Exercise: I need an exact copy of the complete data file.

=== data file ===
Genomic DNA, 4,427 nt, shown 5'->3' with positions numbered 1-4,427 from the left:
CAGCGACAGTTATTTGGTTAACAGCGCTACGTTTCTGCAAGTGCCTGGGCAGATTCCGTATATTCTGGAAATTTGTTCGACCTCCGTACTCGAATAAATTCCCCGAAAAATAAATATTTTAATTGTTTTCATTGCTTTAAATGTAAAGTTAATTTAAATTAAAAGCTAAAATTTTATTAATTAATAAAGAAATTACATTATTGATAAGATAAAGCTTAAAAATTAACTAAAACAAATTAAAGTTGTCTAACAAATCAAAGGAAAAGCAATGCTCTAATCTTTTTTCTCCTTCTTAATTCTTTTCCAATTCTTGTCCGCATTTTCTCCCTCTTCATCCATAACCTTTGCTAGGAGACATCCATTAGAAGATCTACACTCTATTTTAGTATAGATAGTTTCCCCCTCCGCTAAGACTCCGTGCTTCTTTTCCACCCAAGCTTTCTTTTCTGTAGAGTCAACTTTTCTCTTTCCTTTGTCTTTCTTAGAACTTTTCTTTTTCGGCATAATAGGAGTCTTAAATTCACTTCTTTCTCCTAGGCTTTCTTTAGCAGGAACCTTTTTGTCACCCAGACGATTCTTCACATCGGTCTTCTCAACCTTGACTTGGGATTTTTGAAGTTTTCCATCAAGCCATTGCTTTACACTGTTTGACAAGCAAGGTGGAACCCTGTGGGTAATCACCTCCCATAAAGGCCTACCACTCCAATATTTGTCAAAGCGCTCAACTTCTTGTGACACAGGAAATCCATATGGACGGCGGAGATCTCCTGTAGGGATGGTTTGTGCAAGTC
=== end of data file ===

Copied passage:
Genomic DNA, 4,427 nt, shown 5'->3' with positions numbered 1-4,427 from the left:
CAGCGACAGTTATTTGGTTAACAGCGCTACGTTTCTGCAAGTGCCTGGGCAGATTCCGTATATTCTGGAAATTTGTTCGACCTCCGTACTCGAATAAATTCCCCGAAAAATAAATATTTTAATTGTTTTCATTGCTTTAAATGTAAAGTTAATTTAAATTAAAAGCTAAAATTTTATTAATTAATAAAGAAATTACATTATTGATAAGATAAAGCTTAAAAATTAACTAAAACAAATTAAAGTTGTCTAACAAATCAAAGGAAAAGCAATGCTCTAATCTTTTTTCTCCTTCTTAATTCTTTTCCAATTCTTGTCCGCATTTTCTCCCTCTTCATCCATAACCTTTGCTAGGAGACATCCATTAGAAGATCTACACTCTATTTTAGTATAGATAGTTTCCCCCTCCGCTAAGACTCCGTGCTTCTTTTCCACCCAAGCTTTCTTTTCTGTAGAGTCAACTTTTCTCTTTCCTTTGTCTTTCTTAGAACTTTTCTTTTTCGGCATAATAGGAGTCTTAAATTCACTTCTTTCTCCTAGGCTTTCTTTAGCAGGAACCTTTTTGTCACCCAGACGATTCTTCACATCGGTCTTCTCAACCTTGACTTGGGATTTTTGAAGTTTTCCATCAAGCCATTGCTTTACACTGTTTGACAAGCAAGGTGGAACCCTGTGGGTAATCACCTCCCATAAAGGCCTACCACTCCAATATTTGTCAAAGCGCTCAACTTCTTGTGACACAGGAAATCCATATGGACGGCGGAGATCTCCTGTAGGGATGGTTTGTGCAAGTC